Overview, Prototype and Field Installation updates, Documentation Video behind the scenes
By Armaan Agrawal, Injoo Kang, Amy Kang, Sri Pranav Srivatsavai
We named it! It’s now Arth-E (to be featured as Anxious Arth-E soon).
Inspired from WALL-E
- Scale of the robot
- The size of the robot is intended to be on a small scale to mimic the small sizes of arthropods in the desert.
- The size of the motors are large so we had to alter our ideas a little to accommodate both the concept and the logistics.
- 3D printed legs
- The wheggs are the most important element of Arth-E. Inspired by Wheggo, the double sided wheggs enable the robot to move both forwards and backwards. Being one of the most important elements that drives the robot, these wheggs are 3D printed with PLA to stand the weight of itself, and be able to pass the obstacles without any problems to the whegg itself. Although the process included 4-6 iterations of the wheggs, the final wheggs are strong and sturdy, giving Arth-E the perfect legs.
- Laser Cut body
- Arth-E was designed to mimic the arthropods and hence, it made sense for us to make a tapered body and not something linear or simple. Hence, we laser cut a not very thick piece of wood to attain the tapered shape idea we have while at the same time accommodating the sizes to fit the breadboard, battery and motors.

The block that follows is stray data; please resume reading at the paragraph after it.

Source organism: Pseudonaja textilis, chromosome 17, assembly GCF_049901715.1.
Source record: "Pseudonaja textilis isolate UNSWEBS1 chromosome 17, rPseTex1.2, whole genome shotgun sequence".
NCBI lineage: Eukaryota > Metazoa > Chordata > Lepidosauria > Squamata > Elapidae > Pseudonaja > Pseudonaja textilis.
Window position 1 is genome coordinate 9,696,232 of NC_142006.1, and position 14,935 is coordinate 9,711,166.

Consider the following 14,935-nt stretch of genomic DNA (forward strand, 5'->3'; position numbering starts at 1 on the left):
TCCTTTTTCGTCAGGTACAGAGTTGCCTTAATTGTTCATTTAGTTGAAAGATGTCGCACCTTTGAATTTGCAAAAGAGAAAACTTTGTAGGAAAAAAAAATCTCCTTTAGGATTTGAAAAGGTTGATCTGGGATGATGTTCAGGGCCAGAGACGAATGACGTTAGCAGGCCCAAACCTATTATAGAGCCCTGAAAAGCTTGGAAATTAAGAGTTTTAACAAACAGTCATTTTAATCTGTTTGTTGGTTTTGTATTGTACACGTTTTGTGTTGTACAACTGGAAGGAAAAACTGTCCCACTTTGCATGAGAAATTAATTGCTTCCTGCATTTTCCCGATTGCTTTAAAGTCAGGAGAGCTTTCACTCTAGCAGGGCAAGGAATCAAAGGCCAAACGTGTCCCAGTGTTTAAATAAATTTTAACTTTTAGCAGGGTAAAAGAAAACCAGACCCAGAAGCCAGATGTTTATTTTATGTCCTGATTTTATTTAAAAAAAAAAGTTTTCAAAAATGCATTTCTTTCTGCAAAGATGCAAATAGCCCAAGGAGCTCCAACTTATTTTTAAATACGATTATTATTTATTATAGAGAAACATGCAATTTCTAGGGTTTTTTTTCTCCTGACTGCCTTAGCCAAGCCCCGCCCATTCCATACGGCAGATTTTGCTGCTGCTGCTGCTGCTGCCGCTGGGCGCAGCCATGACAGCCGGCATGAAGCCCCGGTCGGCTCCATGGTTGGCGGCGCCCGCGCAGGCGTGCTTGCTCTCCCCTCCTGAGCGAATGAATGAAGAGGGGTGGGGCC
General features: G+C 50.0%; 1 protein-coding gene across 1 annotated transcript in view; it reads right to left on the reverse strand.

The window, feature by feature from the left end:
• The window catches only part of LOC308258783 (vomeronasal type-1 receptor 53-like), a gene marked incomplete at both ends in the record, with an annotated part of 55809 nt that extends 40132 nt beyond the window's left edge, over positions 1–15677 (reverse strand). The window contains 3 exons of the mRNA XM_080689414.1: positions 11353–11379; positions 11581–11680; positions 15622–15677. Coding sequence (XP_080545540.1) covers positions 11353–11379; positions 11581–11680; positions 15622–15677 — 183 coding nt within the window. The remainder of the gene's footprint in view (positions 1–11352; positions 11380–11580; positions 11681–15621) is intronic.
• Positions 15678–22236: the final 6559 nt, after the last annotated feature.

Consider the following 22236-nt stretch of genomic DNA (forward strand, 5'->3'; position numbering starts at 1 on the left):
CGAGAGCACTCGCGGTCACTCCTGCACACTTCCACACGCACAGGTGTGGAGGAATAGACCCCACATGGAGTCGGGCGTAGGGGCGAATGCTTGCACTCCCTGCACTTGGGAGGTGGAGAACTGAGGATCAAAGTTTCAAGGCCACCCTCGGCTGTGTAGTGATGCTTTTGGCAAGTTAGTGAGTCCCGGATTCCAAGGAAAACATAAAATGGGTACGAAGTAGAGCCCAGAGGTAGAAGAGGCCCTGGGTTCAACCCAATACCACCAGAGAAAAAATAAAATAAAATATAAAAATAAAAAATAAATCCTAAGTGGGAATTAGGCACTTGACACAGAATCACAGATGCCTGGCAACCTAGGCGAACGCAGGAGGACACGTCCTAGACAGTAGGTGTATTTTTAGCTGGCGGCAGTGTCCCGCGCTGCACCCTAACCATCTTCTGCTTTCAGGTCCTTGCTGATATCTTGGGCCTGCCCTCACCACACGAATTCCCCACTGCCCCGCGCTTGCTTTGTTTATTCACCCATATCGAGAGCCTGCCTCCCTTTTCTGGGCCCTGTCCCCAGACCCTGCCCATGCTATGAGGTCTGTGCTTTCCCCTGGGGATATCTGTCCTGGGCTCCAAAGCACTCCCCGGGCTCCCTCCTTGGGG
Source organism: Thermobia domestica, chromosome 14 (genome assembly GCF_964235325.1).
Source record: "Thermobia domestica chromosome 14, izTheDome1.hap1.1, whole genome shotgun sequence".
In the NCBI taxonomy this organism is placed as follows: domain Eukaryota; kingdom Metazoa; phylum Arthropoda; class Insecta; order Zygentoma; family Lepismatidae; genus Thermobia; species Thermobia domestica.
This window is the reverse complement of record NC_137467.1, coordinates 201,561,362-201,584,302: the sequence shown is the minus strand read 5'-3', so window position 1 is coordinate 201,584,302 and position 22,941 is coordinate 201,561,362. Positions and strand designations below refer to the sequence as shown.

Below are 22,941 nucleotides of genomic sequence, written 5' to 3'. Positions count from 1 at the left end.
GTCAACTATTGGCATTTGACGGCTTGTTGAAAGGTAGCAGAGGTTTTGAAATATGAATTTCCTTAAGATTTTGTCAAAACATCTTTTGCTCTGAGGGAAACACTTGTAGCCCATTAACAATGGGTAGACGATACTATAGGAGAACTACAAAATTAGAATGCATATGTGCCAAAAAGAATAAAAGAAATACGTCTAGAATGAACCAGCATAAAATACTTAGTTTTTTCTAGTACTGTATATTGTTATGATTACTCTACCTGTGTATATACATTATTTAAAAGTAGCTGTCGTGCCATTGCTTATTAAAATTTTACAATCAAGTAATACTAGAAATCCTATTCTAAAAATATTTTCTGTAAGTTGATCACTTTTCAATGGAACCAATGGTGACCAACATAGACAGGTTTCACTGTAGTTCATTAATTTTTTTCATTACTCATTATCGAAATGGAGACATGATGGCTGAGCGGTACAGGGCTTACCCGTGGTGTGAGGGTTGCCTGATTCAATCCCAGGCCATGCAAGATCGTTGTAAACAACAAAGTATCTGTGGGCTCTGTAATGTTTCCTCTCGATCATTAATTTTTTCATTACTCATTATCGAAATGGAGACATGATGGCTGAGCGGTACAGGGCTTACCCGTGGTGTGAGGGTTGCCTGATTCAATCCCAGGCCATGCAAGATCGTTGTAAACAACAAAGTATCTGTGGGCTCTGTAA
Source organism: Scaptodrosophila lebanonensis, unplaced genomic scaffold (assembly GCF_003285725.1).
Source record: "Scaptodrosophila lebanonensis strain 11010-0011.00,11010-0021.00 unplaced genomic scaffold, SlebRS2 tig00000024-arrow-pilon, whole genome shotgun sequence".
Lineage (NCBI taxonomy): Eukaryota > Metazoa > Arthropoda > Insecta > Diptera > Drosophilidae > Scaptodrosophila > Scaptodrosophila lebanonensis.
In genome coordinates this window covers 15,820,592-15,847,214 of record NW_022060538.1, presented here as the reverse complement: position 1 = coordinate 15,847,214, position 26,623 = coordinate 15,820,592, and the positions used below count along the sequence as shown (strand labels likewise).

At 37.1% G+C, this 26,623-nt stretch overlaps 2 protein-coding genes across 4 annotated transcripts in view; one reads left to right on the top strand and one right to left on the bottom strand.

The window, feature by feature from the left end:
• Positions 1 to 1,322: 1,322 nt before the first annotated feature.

- Soldered circuit
- We had the v.1 prototype ready and we observed that it looks quite messy with the wires all on the top. Hence, for our v.2 (final version) of our robot, we wanted to solder the wires to a new breadboard and reduce the clutter of the wires. There were a total of 4 iterations for soldering the breadboard since each had its own problem. Thankfully, the 4th iteration worked!
- Power backup from the battery
- We are using the power from ~2200 mAh battery. It is connected to the stepper board and powers both the stepper board and the M4 express.
- Burrow Design
- Used cardboard boxes and decorations to emulate a Wall-E theme
- Laser cut / 3d print layer 1: Motors and Wheggs
- Wheel axes are different for the font and the back of the robot: to accommodate the tapered body, and to have an upper hand for either of the pair of wheggs
- Laser cut layer 2: Battery and Circuit Board
- Drilled and bolted the board to the body.
- Used velcro straps to keep the motors sturdy and immovable in all axes.
- Tape to stick the wires to the body since a few were popping out.
- Extended the legs of the light sensor to make it point outwards near the head of the robot in contrast to the tail where the board is fixed.
- Laser cut layer 3: [only for documentation] GoPro for PoV Arth-E
- Sensors used: Light sensor (Photoresistor) and Microphone (SparkFun Microphone Breakout)